An institute has said it plans to proceed with an annotated edition of Adolf Hitler’s "Mein Kampf". Bavaria's government announced Tuesday that it would suppress publication of the book after a 2015 copyright expires.
After Bavaria's government announced Tuesday that it would suppress publication of "Mein Kampf" beyond 2015, Germany's Institut für Zeitgeschichte vowed Wednesday that it was still planning to complete an annotated edition - a project fomerly funded by the state.
In part to beat out any other editions when the book was scheduled to become publishable for all starting in 2016, Bavaria's government last year tasked the institute, which focuses on contemporary history, with bringing out a critical, annotated edition of Hitler's manifesto when the copyright expired. The Bavarian authorities put 500,000 euros ($700,000) in state funding toward the project.
"We will go forward with the project," an institute spokeswoman said on Wednesday in Munich, the capital of Bavaria.
Germany does not ban "Mein Kampf," but Bavaria has used its ownership of the copyright to block domestic publication until now. Late Tuesday, the state premier's chief of staff, Christine Haderthauer, said that Hitler's anti-Semitic memoir amounts to incitement and that the state would file a criminal complaint if anyone tried to publish it in the future. In Germany, copyright expires 70 years after an author's death.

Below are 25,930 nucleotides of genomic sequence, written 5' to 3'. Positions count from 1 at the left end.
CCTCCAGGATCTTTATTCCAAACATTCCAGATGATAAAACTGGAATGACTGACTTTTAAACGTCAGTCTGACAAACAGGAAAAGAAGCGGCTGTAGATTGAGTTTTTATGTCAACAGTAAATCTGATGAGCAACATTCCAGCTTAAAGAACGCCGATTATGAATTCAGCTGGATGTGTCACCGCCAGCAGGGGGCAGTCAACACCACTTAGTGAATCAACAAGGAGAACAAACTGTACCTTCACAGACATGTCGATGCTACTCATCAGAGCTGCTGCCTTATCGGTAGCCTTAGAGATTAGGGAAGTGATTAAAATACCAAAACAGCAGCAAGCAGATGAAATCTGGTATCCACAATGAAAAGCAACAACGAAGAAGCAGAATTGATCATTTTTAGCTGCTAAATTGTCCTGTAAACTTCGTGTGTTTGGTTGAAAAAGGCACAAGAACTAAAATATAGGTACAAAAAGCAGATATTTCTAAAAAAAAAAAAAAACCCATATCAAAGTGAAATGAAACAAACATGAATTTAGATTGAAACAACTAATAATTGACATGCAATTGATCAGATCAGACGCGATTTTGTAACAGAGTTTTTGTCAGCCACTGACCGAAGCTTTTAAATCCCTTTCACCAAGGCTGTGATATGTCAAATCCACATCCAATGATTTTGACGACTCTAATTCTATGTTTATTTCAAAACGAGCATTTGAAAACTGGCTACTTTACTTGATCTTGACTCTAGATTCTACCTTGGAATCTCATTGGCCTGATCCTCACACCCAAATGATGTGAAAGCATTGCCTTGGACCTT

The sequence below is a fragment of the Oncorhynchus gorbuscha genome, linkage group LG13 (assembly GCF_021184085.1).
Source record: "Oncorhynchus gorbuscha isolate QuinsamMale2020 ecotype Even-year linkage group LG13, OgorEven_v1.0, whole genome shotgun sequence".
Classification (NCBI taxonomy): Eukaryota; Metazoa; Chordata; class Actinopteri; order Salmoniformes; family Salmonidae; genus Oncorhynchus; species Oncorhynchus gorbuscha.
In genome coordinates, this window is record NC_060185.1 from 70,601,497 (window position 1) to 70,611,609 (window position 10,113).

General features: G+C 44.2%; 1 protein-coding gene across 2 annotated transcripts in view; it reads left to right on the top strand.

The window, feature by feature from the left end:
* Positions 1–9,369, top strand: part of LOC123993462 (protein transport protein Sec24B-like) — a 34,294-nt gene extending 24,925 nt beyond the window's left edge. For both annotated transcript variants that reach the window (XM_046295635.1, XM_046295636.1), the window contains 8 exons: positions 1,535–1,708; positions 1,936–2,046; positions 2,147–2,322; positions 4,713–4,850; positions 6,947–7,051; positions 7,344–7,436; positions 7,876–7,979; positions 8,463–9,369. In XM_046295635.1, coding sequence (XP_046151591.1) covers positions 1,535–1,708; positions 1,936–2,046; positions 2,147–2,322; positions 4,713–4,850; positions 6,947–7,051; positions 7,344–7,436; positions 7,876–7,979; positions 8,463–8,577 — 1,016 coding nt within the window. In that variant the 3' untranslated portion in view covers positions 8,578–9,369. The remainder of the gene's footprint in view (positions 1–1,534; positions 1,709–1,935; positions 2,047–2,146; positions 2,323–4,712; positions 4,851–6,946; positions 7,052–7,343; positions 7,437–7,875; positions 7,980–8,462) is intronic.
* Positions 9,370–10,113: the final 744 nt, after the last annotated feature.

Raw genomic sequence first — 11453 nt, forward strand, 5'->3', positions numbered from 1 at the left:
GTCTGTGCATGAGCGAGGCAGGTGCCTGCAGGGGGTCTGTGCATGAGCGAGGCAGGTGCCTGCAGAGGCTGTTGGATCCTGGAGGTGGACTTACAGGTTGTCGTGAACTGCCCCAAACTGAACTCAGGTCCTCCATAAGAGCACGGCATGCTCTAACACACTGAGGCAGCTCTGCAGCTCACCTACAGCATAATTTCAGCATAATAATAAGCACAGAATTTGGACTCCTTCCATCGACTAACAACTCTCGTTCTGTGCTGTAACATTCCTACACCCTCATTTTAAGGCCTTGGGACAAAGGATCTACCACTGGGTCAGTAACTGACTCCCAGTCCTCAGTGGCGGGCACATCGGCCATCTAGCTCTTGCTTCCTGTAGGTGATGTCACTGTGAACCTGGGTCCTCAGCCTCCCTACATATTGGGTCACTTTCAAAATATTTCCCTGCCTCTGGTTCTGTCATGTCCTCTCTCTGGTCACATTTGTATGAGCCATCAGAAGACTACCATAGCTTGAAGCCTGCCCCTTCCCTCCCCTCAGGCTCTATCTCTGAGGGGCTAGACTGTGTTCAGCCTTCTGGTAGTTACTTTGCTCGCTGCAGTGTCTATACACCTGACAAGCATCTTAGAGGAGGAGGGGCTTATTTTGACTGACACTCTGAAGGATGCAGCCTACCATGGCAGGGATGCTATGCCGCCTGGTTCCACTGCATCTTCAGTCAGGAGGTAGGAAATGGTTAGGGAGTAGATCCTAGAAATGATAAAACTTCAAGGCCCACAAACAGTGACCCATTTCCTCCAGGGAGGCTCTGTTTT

Not government's job
Theoretically, any publisher could bring out an edition of "Mein Kampf" beginning in 2016. However, Bavaria's state government has now said it would seek to punish anyone who publishes the book.
State Premier Horst Seehofer pointed to Bavaria's participation in a drive to have Germany's far-right National Democratic Party banned and said this course of action would not fit with supporting the publication of "Mein Kampf." He also said that spreading Nazi propaganda is not the job of a state government.
Imprisoned for treason following his 1923 Beer Hall Putsch, Hitler began writing "Mein Kampf" in 1924. Published in two parts in 1925 and 1926, the manifesto sold 9.8 million copies in Germany through 1945. Laying bare Hitler's attitudes toward racial, ethnic and genetic superiority - which eventually shaped the laws of the land during the Nazi era - the book was a popular gift at the height of its popularity. After Hitler gained power in 1933, newlywed couples were given a copy at the civil registry office.
"Mein Kampf" has been translated into 16 languages.
mkg/msh (Reuters, AFP, dpa, AP)